Home' Trinidad and Tobago Guardian : June 1st 2014 Contents JUNE 1 • 2014 www.guardian.co.tt SUNDAY BUSINESS GUARDIAN
INTERNATIONAL | SBG23
When workers retire, they need to know
that their pensions will not only last
for the remainder of their lives but
also will be robust enough to cope
with the ravages of inflation. Old-style
final-salary pensions did the trick, for
those workers lucky enough to have them, but the rise of
defined-contribution pensions means that workers are on their
own. Employers put money into the plans, but the payouts
depend on the plans investment returns.
This can be a lottery, as shown by recent statistics from the
Organisation for Economic Cooperation and Development. They
suggest that the retirement income, as a proportion of final
salary, that workers might have expected had they put aside
5.0 per cent of their salary for 40 years in a fund split between
60 percent in equities and 40 per cent in government bonds.
The calculation probably exaggerates the share of final salary,
because it does not allow for charges or the effect of post-
retirement inflation, but what matters here is the variation.
Compare the fortunes of Japanese retirees in the late 1980s
with those leaving their jobs today, or the similar contrast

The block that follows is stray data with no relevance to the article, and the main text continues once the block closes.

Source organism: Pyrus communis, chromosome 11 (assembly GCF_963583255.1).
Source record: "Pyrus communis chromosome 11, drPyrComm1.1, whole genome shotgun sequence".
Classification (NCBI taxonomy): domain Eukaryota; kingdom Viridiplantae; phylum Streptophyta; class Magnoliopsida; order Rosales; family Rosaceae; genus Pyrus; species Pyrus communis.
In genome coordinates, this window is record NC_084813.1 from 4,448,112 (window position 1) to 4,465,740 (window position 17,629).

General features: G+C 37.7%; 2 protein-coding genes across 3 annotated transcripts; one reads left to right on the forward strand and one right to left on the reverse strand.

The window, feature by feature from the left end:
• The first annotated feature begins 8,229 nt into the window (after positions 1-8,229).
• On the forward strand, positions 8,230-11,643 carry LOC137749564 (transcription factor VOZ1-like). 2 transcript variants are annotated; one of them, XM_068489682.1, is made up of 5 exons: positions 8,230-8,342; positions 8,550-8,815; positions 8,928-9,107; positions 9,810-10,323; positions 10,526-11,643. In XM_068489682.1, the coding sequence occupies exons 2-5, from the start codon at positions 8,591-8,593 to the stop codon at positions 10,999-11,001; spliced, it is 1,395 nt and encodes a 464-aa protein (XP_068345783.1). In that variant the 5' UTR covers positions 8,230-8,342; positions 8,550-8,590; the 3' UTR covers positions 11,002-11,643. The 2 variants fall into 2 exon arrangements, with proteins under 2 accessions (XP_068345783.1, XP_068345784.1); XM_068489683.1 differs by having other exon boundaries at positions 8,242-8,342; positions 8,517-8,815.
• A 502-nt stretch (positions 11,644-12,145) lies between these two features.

between Americans who retired at the peak of the dotcom boom
and those who quit in 2012. This variability of outcome helps
explain why so many employers have been keen to discontinue
defined-benefit plans: Under such plans, they are required to
make up any shortfall.
Another way of illustrating the problem comes in a paper
from GMO, a fund-management company. Suppose a worker
invests US$1 in an asset with an average return of 5.0 per cent
a year, subject to an average annual variation of 14 per cent.
The mean pension pot after 40 years would be US$11. That
number is skewed, however, by a few outcomes in which returns
are exceptionally high. The median pot would be US$7 and the
most likely outcome, the mode, only US$3.40.
The most important thing for the typical worker is to avoid
the worst outcome, not to aim for the best. Yet, understandably,
few feel that they have the expertise to allocate their investments
accordingly. As a result many opt for what appears to be the
safe option, in the form of target-date funds in America or
default funds in Britain.
These funds are certainly much better than the choices
employees might make if left to their own devices -- placing
their entire portfolio in cash or in their employer s shares, for
example. Such funds generally follow a "lifestyle approach" in
which the bulk of the portfolio is invested in equities when the
employee is young and then switched into government bonds
as retirement draws near.
Is that the best strategy, though? GMO argues that the lifestyle
approach implicitly assumes that returns from asset classes are
constant over time. That is clearly not the case with government
bonds. Given the current yields of 2.0 per cent to 3.0 per cent
on Treasury bonds, long-term returns are likely to be far lower